Throwback
July 5, 2008

The death of Jesse Helms has brought the expected commentary, each note rising from the composer's political taste. John Fund, for example, writing in the Wall Street Journal, speaks of Helms as a man who made a difference and as a principled conservative, dismissing his vicious views and actions as simple mistakes. But then, what else could we have from John Fund?


Actually, Helms was a throwback to a previous era and served mainly to remind us of that time's unmitigated provincialism. I don't think it was a period most of us would want to revisit. And to live there would be hideous. I know because I lived through its last convulsions, and nothing I remember of it causes my heart to go pittypat.

If you want to know who he was, there's a competent recent biography by the University of Florida's William Link. It includes such tales as Helms's hounding an English professor out of his job because he asked his student's to write an essay on Andrew Marvell's "To My Coy Mistress." To Helms, to write on a 17th century poem somehow bespoke immorality.

Truth is, Helms thought of himself as being a moral man, which should always give us pause when we confront anyone who takes himself to be a moralist. When someone is trying to tell you what's right and wrong, your best response is to get away as fast as possible.

It's not for me to say that Helms was wrong. But I can say, without hesitation, that to exist, without a chance of escape, in the world he wanted to cram down our throats would for me have been hellish.


Comparisons
July 7, 2008

At our 4th of July parade in Montpelier, the American Friends Service Committee passed out a flyer which pointed out that the occupation of Iraq costs 720 million dollars every day. It then listed a number of benefits that could be paid for with 720 million dollars. Here are a few:

  • That amount could provide 423,529 children with health care for a year.

  • It could pay for 34, 904 four-year college scholarships.

  • It could outfit 1,274,336 homes with renewable electricity systems.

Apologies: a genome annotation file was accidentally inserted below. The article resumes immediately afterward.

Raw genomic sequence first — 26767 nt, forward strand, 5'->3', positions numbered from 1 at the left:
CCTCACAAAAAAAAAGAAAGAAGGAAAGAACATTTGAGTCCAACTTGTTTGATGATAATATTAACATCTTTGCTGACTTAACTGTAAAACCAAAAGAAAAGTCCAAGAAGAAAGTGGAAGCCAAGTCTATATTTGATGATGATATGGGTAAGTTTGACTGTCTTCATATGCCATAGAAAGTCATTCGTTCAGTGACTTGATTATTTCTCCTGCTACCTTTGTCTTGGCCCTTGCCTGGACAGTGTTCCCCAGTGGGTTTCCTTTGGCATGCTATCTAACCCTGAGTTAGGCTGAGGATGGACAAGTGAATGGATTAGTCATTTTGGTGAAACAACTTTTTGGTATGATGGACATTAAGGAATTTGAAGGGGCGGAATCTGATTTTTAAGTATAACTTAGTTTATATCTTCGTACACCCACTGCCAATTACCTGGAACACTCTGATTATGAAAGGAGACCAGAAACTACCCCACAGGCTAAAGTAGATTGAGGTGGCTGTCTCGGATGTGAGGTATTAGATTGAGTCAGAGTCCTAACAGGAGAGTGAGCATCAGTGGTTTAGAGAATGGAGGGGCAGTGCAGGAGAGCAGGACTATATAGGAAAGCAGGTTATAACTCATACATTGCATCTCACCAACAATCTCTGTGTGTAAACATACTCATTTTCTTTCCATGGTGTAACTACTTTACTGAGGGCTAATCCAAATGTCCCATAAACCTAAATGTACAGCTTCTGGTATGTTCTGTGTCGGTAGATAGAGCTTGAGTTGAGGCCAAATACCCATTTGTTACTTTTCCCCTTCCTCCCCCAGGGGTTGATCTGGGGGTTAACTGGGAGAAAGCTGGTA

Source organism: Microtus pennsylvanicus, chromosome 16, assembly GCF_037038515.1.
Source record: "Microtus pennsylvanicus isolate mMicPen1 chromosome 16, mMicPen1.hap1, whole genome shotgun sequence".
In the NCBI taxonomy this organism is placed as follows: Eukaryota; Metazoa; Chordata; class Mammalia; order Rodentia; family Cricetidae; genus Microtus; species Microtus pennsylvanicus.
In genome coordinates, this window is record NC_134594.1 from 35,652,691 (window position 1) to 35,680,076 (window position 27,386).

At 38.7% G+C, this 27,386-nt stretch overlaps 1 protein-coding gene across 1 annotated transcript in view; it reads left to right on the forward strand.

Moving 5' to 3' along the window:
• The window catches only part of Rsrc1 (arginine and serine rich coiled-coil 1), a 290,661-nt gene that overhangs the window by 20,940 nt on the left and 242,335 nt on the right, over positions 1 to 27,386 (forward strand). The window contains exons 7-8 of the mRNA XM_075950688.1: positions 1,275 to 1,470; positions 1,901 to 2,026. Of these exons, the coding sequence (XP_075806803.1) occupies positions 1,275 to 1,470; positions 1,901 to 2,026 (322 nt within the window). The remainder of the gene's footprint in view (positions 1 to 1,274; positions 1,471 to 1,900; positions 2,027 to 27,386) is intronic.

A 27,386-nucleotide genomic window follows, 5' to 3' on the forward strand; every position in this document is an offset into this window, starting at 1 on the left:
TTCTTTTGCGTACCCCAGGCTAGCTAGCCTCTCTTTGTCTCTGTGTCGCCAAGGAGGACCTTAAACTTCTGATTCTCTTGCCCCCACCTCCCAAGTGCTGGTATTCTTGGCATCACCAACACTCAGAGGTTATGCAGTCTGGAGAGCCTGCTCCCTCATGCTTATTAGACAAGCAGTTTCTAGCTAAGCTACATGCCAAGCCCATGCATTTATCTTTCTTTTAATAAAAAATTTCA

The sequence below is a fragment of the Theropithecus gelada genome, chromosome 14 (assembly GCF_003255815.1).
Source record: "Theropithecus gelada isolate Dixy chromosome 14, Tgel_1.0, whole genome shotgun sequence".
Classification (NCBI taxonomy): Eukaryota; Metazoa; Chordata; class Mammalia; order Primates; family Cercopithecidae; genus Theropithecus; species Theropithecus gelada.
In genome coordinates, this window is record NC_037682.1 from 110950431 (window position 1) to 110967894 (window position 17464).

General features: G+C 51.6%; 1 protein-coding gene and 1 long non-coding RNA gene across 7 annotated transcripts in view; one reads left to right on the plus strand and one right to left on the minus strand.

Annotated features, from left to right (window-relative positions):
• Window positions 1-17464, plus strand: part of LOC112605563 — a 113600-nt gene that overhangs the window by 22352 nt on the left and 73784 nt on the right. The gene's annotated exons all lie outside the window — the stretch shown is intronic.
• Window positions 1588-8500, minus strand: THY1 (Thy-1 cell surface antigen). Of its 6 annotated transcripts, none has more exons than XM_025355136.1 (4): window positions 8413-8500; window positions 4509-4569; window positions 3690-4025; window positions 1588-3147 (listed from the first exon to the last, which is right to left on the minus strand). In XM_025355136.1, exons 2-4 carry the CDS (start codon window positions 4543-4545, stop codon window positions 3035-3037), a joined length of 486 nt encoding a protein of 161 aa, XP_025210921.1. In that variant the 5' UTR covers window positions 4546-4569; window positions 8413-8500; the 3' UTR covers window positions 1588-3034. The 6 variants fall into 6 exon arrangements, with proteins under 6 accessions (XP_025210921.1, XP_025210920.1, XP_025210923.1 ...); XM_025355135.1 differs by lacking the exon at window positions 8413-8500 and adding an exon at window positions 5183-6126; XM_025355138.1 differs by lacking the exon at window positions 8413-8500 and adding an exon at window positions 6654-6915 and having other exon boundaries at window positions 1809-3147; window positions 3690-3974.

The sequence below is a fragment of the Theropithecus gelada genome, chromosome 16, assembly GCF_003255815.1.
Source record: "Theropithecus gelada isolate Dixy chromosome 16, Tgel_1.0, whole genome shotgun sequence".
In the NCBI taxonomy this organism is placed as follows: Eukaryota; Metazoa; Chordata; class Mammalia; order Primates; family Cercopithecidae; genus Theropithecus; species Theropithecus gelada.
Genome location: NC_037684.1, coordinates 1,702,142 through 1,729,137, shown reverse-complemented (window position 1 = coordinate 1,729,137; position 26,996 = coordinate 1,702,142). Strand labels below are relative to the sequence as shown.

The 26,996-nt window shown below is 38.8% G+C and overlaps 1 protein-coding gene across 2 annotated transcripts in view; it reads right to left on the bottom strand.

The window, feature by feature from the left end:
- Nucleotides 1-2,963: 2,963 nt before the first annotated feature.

• It could build homes for 6,482 families.

  • It could construct 84 new elementary schools.

The interesting thing for me about such figures is that they can have no influence with most members of Congress. They are so caught up with delusions about America's imperial responsibilities they can't be concerned with the crumbling infrastructure in the United States and what effect that breakdown is having on the American people.

What this tells me is that the government exists as a interest group that's largely divorced from the interests of the people.

I never know exactly what people mean when they proclaim that we should support our country, that we should be patriotic, that we should, as John McCain announced in yesterday's Sunday supplement, put country first. What is this country that deserves our limitless loyalty? Is it a group of people? Is it a certain stretch of geography? Or is it a power structure which cares for the people only as they provide it with the means to carry out its own ambitions?

If you pay careful attention to what government leaders say when they pontificate about the good of the country, it becomes clear they are talking mostly about the growth of the latter. They want it to dominate everything. They want everyone to fall in line behind it. And they want this for two reasons. They exist in an intellectual haze so thick they can't see a foot in front of their faces. And as members of a relatively small group they benefit from the hegemony of the power structure. When it is waxing they feel able to strut.

The question for us who are outside, that is, most of the people who live in the United States, is whether government always has to be this strutting sort of thing. The answer, I think, is that it will always have that characteristic to some degree. But the degree can be modified. The government can be forced to pay attention to the well-being of the people and divert some of its attention from the power structure's egotism. But that will happen only when those of us on the outside are active and intelligent. The truth is, lately, that we have been neither.

The future will be determined by how much we can wake up, how much we can insist that the country -- if it's worth anything -- is us, and not them.


Turning an Example into Everything
July 11, 2008

A few days ago, a friend asked me what I thought of the columnist Charles Krauthammer, and I answered that I consider him a stupid jerk -- or something to that effect. This seemed to surprise my friend who evidently thinks that sometimes Krauthammer is persuasive.